Remarriage after Divorce

There is a very good chance that you will remarry after your divorce. It might take awhile, but the statistics show that 80% of divorcees marry again. (Bramlett, 2002) Unfortunately, the statistics for divorces from the second and, even third, marriage get higher and higher. Why? “Because, they do not see themselves as responsible for the previous marriage ending. Generally, they are more likely to believe their partner’s behaviors caused the divorce, and minimize the influence of their own actions.” (Amato, 2003)

It’s time to get realistic about what caused your last divorce before you find yourself looking at your next one. If you do this, you can be a part of the larger percentage whose remarriage is successful.

There many theories behind repeated marriages and divorces in Western Culture. The first is that it is all too easy to say that “D” word when things get tough. Maybe this is a reflection on our disposable culture where everything from water bottles to cars gets thrown away. When something doesn’t work anymore, we get rid of it. It doesn’t help that companies who offer “divorce on demand” make it easier to run from problems than to deal with them.

Our culture of individualism may also have something to do with it. While this is credited to America, in particular, it is also becoming typical of Western Culture in general. According to the Free Dictionary, “Individualists promote the exercise of one’s goals and desires and so value independence and self-reliance while opposing most external interference upon one’s own interests, whether by society, family or any other group or institution.” Individualism says “It’s all about me.” A successful marriage says “It’s all about us.”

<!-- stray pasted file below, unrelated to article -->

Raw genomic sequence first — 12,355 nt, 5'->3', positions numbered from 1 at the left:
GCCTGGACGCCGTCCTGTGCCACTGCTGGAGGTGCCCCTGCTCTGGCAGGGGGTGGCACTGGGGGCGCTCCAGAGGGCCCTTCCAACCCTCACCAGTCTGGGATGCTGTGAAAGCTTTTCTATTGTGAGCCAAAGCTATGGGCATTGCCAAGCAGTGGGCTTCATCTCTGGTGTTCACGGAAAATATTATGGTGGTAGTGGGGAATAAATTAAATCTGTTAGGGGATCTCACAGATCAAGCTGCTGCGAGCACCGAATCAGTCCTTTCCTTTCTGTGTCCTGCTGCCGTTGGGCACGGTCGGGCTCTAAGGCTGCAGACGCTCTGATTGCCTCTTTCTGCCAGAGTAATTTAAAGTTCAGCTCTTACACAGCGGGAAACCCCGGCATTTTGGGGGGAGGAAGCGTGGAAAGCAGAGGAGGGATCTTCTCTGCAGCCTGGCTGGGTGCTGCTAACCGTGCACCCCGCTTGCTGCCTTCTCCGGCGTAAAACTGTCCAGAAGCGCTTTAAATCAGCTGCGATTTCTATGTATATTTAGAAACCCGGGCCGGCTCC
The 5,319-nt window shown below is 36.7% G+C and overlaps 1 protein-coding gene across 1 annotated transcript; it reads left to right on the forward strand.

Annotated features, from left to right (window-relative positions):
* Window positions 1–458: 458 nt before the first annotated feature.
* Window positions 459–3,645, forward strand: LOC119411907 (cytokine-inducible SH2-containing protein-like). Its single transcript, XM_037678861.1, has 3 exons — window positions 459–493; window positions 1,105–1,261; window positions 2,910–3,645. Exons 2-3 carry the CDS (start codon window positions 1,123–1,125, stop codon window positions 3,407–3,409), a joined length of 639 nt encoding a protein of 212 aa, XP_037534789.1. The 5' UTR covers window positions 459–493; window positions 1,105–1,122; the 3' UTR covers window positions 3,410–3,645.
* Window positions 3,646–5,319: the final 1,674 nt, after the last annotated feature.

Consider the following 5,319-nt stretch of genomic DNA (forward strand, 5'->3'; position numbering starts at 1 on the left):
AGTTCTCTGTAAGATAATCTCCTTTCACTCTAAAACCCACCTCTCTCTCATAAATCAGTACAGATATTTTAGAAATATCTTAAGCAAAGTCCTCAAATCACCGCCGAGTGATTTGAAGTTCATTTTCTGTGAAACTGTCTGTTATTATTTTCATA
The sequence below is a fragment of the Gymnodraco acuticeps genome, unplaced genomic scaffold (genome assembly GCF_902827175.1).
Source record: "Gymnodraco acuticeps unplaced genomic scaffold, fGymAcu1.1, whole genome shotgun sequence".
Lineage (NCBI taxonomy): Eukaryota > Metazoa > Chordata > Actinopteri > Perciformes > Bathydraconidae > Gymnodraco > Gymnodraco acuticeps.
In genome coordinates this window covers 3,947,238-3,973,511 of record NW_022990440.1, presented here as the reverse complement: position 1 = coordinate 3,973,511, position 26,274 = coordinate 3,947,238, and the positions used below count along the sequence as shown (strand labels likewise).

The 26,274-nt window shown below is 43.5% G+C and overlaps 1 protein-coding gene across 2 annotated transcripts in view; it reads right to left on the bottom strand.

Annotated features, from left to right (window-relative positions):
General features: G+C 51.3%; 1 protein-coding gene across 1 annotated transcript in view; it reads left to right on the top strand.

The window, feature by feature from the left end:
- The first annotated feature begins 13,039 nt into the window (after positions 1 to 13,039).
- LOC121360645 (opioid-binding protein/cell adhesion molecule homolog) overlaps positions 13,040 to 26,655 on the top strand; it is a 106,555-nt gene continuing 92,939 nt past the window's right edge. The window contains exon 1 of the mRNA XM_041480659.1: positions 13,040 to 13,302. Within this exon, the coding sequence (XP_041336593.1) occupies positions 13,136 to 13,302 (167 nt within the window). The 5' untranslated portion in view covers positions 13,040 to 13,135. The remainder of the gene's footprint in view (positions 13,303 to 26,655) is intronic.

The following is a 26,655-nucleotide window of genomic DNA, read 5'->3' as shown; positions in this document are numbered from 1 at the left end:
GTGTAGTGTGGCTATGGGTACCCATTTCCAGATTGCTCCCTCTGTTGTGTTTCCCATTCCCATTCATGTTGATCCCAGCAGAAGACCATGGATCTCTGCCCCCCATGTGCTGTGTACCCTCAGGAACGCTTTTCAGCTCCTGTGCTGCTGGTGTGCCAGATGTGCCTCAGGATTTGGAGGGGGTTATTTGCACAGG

Before you jump into your next marriage, you should take a look at your behavior from the last one. It doesn’t matter what your former spouse did. No doubt they had their part. But, this is about looking at your faults. Some of them may have been a reaction to your spouse’s personality. Some of those faults are going to trash a relationship no matter what the other person’s personality might be.

How do you find out what your faults are? Start by looking at resentments you have (or have had) towards your ex. Anger is a reaction to fear; fear points to faults. Was there something you didn’t get that you wanted; did you lose things that you had; or, did something your spouse do trigger a forgotten pain? Were these the things that caused you to act the way you did? Were those behaviors the things that caused problems in your last marriage? Those are the things about yourself that you need to change.

Remarriage is not a fresh start on a blank page. We all bring baggage into a new relationship. You need to get rid of some of that excess baggage before you consider remarriage.

Amato, P. R., & Previti, D. (2003). People’s Reasons for Divorcing. Journal of Family Issues, 24(5), 602 -626. doi:10.1177/0192513X03254507

Bramlett, M. D., & Mosher, W. D. (2002). Cohabitation, marriage, divorce, and remarriage in the United States. Vital and Health Statistics. Series 23, Data from the National Survey of Family Growth, (22), 1-93. PMID 12183886



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